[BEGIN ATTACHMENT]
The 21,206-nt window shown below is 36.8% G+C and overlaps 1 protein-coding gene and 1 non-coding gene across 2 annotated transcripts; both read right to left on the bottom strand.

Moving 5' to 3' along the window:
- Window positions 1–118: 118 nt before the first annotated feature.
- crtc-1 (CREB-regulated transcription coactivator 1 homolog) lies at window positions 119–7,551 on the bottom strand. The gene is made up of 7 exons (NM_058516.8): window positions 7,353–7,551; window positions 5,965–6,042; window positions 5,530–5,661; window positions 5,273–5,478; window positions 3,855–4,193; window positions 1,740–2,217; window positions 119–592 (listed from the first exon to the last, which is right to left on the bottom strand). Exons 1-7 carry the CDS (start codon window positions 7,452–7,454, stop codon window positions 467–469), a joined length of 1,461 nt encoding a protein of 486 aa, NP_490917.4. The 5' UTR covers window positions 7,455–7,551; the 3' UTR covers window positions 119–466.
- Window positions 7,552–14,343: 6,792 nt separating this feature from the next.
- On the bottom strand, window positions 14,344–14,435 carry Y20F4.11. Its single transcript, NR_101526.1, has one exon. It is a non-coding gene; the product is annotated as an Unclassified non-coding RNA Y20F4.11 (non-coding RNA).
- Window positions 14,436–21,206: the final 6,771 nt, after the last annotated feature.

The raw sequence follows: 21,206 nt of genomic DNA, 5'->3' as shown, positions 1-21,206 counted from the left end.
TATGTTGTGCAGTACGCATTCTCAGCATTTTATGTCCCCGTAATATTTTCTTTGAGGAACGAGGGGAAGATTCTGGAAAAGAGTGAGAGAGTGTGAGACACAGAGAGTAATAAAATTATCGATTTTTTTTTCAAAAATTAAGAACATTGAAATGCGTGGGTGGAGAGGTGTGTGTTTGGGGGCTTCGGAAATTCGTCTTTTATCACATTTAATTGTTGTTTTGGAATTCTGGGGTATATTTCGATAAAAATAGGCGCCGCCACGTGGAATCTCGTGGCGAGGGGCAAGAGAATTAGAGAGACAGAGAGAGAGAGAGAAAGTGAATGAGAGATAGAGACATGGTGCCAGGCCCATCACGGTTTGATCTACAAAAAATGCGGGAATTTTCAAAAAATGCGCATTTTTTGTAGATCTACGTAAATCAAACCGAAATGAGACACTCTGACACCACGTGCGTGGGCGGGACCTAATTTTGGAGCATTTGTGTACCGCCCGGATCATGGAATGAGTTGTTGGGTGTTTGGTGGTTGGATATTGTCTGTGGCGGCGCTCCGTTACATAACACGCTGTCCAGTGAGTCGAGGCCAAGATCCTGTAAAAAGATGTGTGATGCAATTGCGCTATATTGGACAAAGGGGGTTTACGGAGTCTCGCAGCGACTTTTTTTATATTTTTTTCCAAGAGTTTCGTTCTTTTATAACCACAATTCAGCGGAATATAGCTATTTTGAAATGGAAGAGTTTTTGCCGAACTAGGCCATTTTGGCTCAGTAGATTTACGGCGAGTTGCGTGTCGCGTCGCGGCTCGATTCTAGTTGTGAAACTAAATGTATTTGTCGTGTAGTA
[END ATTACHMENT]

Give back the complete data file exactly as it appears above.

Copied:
The 21,206-nt window shown below is 36.8% G+C and overlaps 1 protein-coding gene and 1 non-coding gene across 2 annotated transcripts; both read right to left on the bottom strand.

Moving 5' to 3' along the window:
- Window positions 1–118: 118 nt before the first annotated feature.
- crtc-1 (CREB-regulated transcription coactivator 1 homolog) lies at window positions 119–7,551 on the bottom strand. The gene is made up of 7 exons (NM_058516.8): window positions 7,353–7,551; window positions 5,965–6,042; window positions 5,530–5,661; window positions 5,273–5,478; window positions 3,855–4,193; window positions 1,740–2,217; window positions 119–592 (listed from the first exon to the last, which is right to left on the bottom strand). Exons 1-7 carry the CDS (start codon window positions 7,452–7,454, stop codon window positions 467–469), a joined length of 1,461 nt encoding a protein of 486 aa, NP_490917.4. The 5' UTR covers window positions 7,455–7,551; the 3' UTR covers window positions 119–466.
- Window positions 7,552–14,343: 6,792 nt separating this feature from the next.
- On the bottom strand, window positions 14,344–14,435 carry Y20F4.11. Its single transcript, NR_101526.1, has one exon. It is a non-coding gene; the product is annotated as an Unclassified non-coding RNA Y20F4.11 (non-coding RNA).
- Window positions 14,436–21,206: the final 6,771 nt, after the last annotated feature.

The raw sequence follows: 21,206 nt of genomic DNA, 5'->3' as shown, positions 1-21,206 counted from the left end.
TATGTTGTGCAGTACGCATTCTCAGCATTTTATGTCCCCGTAATATTTTCTTTGAGGAACGAGGGGAAGATTCTGGAAAAGAGTGAGAGAGTGTGAGACACAGAGAGTAATAAAATTATCGATTTTTTTTTCAAAAATTAAGAACATTGAAATGCGTGGGTGGAGAGGTGTGTGTTTGGGGGCTTCGGAAATTCGTCTTTTATCACATTTAATTGTTGTTTTGGAATTCTGGGGTATATTTCGATAAAAATAGGCGCCGCCACGTGGAATCTCGTGGCGAGGGGCAAGAGAATTAGAGAGACAGAGAGAGAGAGAGAAAGTGAATGAGAGATAGAGACATGGTGCCAGGCCCATCACGGTTTGATCTACAAAAAATGCGGGAATTTTCAAAAAATGCGCATTTTTTGTAGATCTACGTAAATCAAACCGAAATGAGACACTCTGACACCACGTGCGTGGGCGGGACCTAATTTTGGAGCATTTGTGTACCGCCCGGATCATGGAATGAGTTGTTGGGTGTTTGGTGGTTGGATATTGTCTGTGGCGGCGCTCCGTTACATAACACGCTGTCCAGTGAGTCGAGGCCAAGATCCTGTAAAAAGATGTGTGATGCAATTGCGCTATATTGGACAAAGGGGGTTTACGGAGTCTCGCAGCGACTTTTTTTATATTTTTTTCCAAGAGTTTCGTTCTTTTATAACCACAATTCAGCGGAATATAGCTATTTTGAAATGGAAGAGTTTTTGCCGAACTAGGCCATTTTGGCTCAGTAGATTTACGGCGAGTTGCGTGTCGCGTCGCGGCTCGATTCTAGTTGTGAAACTAAATGTATTTGTCGTGTAGTA